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Banning Panorama: January 27, 2016

13 Jan

On the 27th of this month, I’ll be giving a paper as part of Glasgow Caledonian University’s regular History Seminar. This is especially pleasing for me, as GCU was where I spent my undergrad years in the 1990s.

GCU_Seminar_27_01

The paper is all about a component of my current postdoctoral research, which examines attempts by the Thatcher and Reagan governments to influence domestic and international public perceptions of intelligence and nuclear issues during the 1980s and the global media’s responses to this.

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Recent Things Elsewhere

21 Dec

Just a quick roundup of stuff I have done on other sites in recent months.

The American History Too! podcast continues to go from strength to strength. Recently, Mark and I (and our excellent guests) have discussed the 1925 Scopes Trial, Irish-Americans and the American Civil War, and women, murder, and criminal justice in late nineteenth/early twentieth century America.

The marvellous Pubs & Publications blog (run by graduate students at the University of Edinburgh’s School of History, Classics, and Archaeology) asked if I could submit a guest post on the year after finishing the PhD.

At the British Association for American Studies United States Studies Online blog, I’ve contributed a couple of things over the past few months. I talked about the ‘Islamic bomb’ for the excellent Islam in America feature, and about teaching nuclear history for the Teaching America feature.

Teaching the Nuclear Cold War: Week 10, 1980s nuclear culture

25 Nov

threads_rtcoverHaving taught classes on The War Game before, I was genuinely fascinated to see if teaching a class that involved the grim and disturbing Threads would be any different.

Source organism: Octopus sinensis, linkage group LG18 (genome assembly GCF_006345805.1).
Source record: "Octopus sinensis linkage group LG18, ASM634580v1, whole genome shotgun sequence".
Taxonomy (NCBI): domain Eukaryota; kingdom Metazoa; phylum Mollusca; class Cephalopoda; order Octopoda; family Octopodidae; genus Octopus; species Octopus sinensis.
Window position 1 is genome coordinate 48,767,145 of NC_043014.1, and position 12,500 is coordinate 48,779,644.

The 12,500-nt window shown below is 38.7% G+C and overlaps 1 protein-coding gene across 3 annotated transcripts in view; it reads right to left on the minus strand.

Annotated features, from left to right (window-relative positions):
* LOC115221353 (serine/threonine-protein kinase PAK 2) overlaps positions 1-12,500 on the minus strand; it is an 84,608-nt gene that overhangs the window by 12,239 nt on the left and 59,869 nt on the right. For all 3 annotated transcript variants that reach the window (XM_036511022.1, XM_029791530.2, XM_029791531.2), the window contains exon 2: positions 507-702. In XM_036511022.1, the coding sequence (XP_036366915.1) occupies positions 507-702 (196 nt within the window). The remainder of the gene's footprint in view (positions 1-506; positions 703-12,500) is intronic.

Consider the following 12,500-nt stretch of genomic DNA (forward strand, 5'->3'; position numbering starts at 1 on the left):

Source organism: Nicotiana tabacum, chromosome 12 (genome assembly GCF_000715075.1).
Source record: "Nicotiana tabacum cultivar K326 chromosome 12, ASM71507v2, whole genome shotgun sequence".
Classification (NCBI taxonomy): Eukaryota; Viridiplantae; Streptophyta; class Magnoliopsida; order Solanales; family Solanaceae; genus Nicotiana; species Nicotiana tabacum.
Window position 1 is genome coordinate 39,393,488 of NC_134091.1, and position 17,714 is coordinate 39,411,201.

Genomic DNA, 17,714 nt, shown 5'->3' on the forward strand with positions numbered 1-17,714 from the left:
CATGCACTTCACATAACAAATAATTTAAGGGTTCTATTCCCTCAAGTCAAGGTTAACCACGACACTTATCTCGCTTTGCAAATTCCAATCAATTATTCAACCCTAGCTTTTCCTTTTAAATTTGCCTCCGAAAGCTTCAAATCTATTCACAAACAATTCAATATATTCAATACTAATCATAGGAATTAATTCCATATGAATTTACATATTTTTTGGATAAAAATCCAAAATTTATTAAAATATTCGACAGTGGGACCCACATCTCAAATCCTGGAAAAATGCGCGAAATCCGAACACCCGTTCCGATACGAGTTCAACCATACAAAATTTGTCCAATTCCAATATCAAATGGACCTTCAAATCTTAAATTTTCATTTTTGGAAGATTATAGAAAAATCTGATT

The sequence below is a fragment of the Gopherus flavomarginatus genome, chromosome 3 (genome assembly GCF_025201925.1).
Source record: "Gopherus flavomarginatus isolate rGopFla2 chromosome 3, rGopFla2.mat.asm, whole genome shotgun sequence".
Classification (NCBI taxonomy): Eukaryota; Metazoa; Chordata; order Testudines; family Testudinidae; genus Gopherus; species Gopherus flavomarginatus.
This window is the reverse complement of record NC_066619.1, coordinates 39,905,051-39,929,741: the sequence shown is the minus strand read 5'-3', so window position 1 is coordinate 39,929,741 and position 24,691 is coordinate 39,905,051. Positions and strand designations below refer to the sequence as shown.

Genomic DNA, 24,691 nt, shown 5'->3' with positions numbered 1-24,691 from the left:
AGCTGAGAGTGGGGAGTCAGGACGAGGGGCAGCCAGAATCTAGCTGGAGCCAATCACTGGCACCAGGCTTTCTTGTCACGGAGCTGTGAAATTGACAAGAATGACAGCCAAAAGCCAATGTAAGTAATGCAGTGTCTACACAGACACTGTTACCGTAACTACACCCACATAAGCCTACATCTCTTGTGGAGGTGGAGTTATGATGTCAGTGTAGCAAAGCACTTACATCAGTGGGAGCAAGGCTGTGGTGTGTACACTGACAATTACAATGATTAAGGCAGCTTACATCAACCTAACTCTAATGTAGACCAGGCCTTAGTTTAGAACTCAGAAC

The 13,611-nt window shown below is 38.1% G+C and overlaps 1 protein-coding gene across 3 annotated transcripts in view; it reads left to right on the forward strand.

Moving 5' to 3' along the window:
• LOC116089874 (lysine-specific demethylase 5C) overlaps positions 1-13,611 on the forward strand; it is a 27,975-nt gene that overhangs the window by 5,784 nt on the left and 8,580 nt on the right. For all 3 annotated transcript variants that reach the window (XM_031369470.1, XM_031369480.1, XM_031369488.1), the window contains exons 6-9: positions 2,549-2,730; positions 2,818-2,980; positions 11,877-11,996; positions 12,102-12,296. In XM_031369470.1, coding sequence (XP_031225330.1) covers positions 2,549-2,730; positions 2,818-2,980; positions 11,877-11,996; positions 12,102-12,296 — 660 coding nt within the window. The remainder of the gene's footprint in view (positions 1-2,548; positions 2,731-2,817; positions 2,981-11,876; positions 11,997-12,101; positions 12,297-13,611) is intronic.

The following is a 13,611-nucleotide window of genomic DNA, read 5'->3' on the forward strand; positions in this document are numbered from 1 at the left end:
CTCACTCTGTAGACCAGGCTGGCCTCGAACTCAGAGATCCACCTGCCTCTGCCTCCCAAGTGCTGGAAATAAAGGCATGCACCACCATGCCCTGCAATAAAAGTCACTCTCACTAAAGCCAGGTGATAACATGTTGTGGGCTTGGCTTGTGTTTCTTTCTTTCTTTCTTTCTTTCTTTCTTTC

The fascinating thing about this seminar was the variety of opinions on the film. Some found it deeply disturbing and moving, others realised the impact it must have had, but were less shocked by the visceral imagery and storyline.

One thing that the class allowed me to do was articulate why I ended up teaching a course like this. Threads had a major (and terrifying) impact on me from a young age, and that terror is one of the reasons I ended up studying nuclear issues: a need to understand what made me so scared as a kid. Threads, the Greenham Common protests, post-apocalyptic cinema in general, and the news media all had a significant impact on me growing up. Teaching a course such as this is an outgrowth of that.

The image to the right scared the holy living hell out me. In fact, it still does. The image of the bandaged, badly burned, rifle-wielding traffic warden is one of the enduring images from the film. There’s something peculiarly British about this: the traffic warden as almost universally despised low-level authority figure, made in this case literally faceless and carrying the ultimate symbol of post-apocalyptic authority.

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A.Q. Khan, ‘Death of A Princess,’ and Angry Letters

16 Apr

Some things that you find in archives are just downright odd. One curious find that, in the end, did not make it into my thesis was a rambling letter in tiny script that I found in the Foreign & Commonwealth Office records at The National Archives, Kew. This letter was written by none other than Abdul Qadeer ‘A.Q.’ Khan, probably the most famous nuclear proliferator of the late twentieth and early twenty-first centuries.

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